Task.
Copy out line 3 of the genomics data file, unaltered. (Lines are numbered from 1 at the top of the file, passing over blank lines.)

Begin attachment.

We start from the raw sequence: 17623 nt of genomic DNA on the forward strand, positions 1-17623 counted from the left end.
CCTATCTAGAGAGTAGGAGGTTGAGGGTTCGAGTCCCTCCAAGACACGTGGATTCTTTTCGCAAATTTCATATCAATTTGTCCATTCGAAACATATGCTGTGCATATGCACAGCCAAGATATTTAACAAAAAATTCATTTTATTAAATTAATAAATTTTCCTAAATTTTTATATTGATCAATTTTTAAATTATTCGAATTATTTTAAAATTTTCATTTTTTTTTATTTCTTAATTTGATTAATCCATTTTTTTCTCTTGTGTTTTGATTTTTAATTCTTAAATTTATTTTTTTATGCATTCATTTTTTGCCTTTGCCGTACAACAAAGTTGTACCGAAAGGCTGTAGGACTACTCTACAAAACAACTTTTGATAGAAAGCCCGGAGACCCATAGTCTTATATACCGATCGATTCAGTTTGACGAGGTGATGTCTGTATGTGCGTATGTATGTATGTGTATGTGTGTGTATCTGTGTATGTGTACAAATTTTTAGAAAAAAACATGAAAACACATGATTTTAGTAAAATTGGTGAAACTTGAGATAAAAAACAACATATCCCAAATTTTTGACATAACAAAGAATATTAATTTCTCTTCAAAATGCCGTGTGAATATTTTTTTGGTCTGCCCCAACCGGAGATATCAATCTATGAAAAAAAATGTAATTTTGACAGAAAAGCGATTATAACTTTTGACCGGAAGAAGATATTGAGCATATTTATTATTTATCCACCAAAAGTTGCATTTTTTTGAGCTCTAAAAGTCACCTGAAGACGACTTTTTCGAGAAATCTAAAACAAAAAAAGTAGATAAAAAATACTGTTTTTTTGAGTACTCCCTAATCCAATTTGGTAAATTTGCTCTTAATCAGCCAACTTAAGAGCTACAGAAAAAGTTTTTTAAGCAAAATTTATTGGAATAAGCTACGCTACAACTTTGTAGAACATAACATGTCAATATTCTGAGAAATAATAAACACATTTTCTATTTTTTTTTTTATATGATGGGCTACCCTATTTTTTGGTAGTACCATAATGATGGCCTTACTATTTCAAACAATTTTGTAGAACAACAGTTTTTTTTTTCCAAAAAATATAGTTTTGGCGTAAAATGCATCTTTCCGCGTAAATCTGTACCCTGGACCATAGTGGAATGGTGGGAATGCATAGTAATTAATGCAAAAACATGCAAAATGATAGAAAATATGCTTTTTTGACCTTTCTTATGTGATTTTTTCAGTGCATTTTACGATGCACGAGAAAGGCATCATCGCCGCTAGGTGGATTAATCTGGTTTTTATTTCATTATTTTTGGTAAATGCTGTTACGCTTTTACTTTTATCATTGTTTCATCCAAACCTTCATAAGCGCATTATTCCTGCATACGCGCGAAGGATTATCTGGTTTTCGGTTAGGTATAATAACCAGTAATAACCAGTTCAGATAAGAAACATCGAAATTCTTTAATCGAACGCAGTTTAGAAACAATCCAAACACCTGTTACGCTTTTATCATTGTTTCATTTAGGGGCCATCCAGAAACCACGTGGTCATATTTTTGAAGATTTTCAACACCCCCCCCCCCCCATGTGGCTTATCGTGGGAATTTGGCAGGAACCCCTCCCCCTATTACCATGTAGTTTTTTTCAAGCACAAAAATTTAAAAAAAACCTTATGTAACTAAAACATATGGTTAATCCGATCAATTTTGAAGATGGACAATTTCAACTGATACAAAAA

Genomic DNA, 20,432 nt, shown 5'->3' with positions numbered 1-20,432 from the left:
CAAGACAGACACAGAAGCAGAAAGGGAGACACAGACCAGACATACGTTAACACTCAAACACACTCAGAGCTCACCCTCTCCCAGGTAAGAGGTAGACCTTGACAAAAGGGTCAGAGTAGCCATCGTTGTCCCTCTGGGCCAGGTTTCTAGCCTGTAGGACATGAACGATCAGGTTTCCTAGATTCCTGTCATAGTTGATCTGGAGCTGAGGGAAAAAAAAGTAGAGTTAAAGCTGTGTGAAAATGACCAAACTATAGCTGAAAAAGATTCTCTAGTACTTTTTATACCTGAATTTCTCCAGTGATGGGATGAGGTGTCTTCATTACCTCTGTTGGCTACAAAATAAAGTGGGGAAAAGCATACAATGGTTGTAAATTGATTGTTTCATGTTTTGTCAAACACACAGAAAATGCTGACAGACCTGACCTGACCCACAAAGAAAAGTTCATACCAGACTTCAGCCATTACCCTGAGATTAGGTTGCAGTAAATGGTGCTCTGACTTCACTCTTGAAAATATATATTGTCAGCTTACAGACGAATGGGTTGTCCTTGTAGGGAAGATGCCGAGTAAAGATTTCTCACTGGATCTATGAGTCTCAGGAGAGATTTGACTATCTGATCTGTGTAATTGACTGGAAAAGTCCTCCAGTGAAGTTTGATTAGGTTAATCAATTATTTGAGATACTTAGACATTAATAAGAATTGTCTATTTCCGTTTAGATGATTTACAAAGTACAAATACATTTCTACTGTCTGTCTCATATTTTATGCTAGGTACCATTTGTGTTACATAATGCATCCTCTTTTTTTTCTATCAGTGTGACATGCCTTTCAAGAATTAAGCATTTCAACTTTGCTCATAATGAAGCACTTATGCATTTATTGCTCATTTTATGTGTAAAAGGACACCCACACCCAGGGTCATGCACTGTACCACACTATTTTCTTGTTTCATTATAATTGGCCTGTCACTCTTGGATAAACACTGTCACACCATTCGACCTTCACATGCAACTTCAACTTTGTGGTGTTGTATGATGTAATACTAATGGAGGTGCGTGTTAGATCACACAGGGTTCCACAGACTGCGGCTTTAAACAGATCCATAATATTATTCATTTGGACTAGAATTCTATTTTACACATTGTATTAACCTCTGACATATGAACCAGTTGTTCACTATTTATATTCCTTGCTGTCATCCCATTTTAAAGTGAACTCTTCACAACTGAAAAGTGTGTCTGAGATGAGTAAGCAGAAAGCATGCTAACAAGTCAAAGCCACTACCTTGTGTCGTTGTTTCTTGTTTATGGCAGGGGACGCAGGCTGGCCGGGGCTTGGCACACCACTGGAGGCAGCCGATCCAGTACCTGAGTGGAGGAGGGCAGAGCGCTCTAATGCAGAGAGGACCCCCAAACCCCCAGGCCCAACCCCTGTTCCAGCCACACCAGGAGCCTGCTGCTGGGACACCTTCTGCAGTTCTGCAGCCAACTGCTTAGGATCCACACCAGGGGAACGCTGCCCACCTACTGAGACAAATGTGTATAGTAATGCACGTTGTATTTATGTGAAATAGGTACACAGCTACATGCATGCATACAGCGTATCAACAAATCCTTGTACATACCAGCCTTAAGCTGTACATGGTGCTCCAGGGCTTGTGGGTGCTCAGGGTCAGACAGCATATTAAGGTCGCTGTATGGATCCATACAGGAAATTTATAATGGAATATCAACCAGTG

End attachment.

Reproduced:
Genomic DNA, 20,432 nt, shown 5'->3' with positions numbered 1-20,432 from the left: